That peculiar molding that new recruits receive, the brainwashing that creates the perfect soldier, assassin, murderer, didn’t seem so foreign to me. Maybe I’d already started down that path on my own. At first it was exciting, hunting for a target, the delight in the perfectly executed kill. Then it lost its luster. It was all too easy, killing the mundane. Humans were boring in their uniform responses. But the monsters? Now, they were a challenge. Pitting myself against superior strength, alien intellect. I felt truly alive.
So Anita would say that was it: the formulation of Death at the hands of his handlers. Simple really, a linear progression. So it would seem.
But Anita would be wrong, because she didn’t, she couldn’t, even begin to postulate about her, sweeping into my life, first as flashes of dementia, then finally coming to rest in a flurry of deathly efficient beauty.
Her name was Faith. In a peculiar twist of fate, it took faith to believe in her existence at all. I am a null- there is no supernatural in my being. I take pride in this, the ability of a pure human to triumph over the monsters.
She set that security on end. I felt her first in Saint Louis, an electrical charge on my skin. I thought it was my imagination then, but I know better now. It was my first contract killing outside of the special government projects. They train killers to be the best, but when they’ve outlived their usefulness, the government doesn’t always know what to do with us. We’ve cost them a great deal, and it’s wasteful to destroy a weapon that they may need in the future. So we’re let loose on short tethers, told to make something of ourselves.
It was an easy switch from being ordered to kill to being paid. Those were the wilder days, before all of the rights and constitutional liberties were granted to every shape-shifter and vampire in sight. I had my first free contract on a werewolf in Saint Louis, of all places, an easy kill. He was rogue, completely wild, and the populace was grateful to have him off the streets.
As I bent to examine the still-furry body, something touched me, an electricity if you will, something that made my body hum with the very idea of ‘yes’. This was what I was meant to do, trained to do. It was exhilarating. And the money sent my way was no small fee, either.
I brushed off that initial strangeness until I saw her reflection in a store window in Los Angeles. It was an ordinary hunt, for all purposes: a were-panther businessman had embezzled three million from his partner. The man was utterly inept, bleeding to death on a grimy sidewalk. But the remarkable thing was feeling her behind me- watching me. Null as I may be, I knew predation, and she looked at me with such hunger it made my bones cold. That same electricity burned my skin and startled my heart. It was not fear-- the man who was slowly becoming Death didn’t have fear like other humans, but a sort of cautious pause. This woman was a real predator; she wouldn’t hesitate to pounce.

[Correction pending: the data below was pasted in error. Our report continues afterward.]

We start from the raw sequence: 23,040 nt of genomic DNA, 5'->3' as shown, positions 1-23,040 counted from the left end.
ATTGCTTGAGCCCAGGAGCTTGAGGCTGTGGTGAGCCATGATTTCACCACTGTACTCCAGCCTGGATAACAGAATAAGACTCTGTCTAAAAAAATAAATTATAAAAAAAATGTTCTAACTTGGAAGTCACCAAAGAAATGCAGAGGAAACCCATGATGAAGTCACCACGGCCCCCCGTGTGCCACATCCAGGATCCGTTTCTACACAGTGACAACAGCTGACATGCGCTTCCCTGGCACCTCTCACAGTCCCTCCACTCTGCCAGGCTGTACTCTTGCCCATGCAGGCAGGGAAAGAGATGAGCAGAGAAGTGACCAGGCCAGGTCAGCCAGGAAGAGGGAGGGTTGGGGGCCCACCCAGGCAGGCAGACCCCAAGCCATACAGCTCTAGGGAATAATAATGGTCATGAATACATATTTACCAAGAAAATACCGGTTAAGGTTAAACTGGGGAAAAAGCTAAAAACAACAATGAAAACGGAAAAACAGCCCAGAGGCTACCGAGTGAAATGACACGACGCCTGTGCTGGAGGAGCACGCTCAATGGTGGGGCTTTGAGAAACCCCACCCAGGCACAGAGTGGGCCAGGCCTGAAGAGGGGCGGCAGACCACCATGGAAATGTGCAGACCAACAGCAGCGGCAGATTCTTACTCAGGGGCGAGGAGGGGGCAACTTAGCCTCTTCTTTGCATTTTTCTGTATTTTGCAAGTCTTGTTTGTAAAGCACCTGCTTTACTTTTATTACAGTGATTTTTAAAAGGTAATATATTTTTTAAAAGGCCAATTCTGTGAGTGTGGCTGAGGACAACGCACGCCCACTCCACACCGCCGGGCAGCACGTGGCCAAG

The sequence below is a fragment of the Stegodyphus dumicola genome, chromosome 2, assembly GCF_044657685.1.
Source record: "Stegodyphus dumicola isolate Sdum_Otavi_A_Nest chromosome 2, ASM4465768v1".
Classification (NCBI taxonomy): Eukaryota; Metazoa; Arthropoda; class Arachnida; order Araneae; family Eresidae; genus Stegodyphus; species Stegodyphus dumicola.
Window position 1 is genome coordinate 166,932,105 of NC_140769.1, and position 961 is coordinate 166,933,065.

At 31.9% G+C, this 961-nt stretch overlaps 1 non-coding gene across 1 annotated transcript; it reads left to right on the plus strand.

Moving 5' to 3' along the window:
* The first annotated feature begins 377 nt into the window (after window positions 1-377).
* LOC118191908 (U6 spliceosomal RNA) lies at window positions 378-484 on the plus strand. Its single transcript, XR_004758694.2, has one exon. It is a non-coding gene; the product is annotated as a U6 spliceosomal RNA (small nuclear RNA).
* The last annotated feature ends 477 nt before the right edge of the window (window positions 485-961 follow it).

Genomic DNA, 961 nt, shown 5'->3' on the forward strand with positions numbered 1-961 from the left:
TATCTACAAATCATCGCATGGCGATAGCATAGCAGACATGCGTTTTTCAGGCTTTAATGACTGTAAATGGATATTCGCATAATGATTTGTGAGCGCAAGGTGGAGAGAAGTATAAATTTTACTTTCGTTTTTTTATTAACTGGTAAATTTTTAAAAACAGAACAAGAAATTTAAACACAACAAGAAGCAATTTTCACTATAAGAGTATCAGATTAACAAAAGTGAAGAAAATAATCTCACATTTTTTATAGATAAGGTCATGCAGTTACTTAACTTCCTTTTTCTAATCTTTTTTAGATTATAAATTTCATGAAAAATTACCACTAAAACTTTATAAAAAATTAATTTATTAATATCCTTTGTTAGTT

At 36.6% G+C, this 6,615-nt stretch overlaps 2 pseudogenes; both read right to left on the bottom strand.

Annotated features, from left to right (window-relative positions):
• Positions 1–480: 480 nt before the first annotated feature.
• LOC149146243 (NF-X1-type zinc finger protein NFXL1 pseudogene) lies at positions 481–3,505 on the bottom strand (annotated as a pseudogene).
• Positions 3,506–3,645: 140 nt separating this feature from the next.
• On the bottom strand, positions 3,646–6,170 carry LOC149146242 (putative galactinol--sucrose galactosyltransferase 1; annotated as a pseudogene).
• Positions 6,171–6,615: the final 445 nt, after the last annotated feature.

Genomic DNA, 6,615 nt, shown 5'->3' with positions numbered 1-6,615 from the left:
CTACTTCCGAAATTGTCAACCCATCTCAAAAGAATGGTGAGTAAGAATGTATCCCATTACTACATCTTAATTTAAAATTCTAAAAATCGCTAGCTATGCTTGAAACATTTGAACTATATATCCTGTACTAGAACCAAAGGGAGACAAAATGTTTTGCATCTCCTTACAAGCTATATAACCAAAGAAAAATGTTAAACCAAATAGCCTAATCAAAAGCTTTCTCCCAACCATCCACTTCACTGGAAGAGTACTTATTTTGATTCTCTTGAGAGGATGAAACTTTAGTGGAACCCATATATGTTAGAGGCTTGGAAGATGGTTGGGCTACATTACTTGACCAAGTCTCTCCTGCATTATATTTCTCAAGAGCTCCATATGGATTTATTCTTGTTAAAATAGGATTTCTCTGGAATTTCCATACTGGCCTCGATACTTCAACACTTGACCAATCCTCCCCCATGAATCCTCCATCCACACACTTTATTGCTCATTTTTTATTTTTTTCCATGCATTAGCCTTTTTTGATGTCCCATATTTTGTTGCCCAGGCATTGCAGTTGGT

But she wasn’t real, I told myself, this mirage in the storefront window. A famished wraith from another world, looking out at me. I even read up on the possibility of displaced nymphs or dryads taking up residence in human constructions. She was inexplicable.
I touched her cheek in Santa Barbara.
It seems like such a simple thing, tracking a miscellaneous beast that was terrorizing the coastal town through an elaborate cave system. I’d just found spore marks in a low pool when it felt as if I had been gutted with a cattle prod. I knew she was there, this hungry apparition, and when I stepped back, she was standing only inches away- just this side of real. I touched her face, firm flesh over high cheekbones, dark eyes burning with a flame I couldn’t understand.
In my world, death was cold. I dealt in the deaths of hundreds, but it was never personal. Enjoyment was academic, pride in a job well done, the elegance of perfection. I was efficient and precise, enjoying the challenge for the challenge’s sake. She was something else. The embodiment of the chase; hunter in human form. I knew this even as a noise drew my attention away and she faded into nothing.
After that, I saw her night after night in my dreams- sterile places that usually reflected the mundane in my life until she invaded. Invaded, like an infection, an itch under my skin I didn’t even know how to scratch until she appeared outside of Tucson. Fever turned flesh, a pale phantom in leather looking at me with eyes that reflected the death I hid in my own.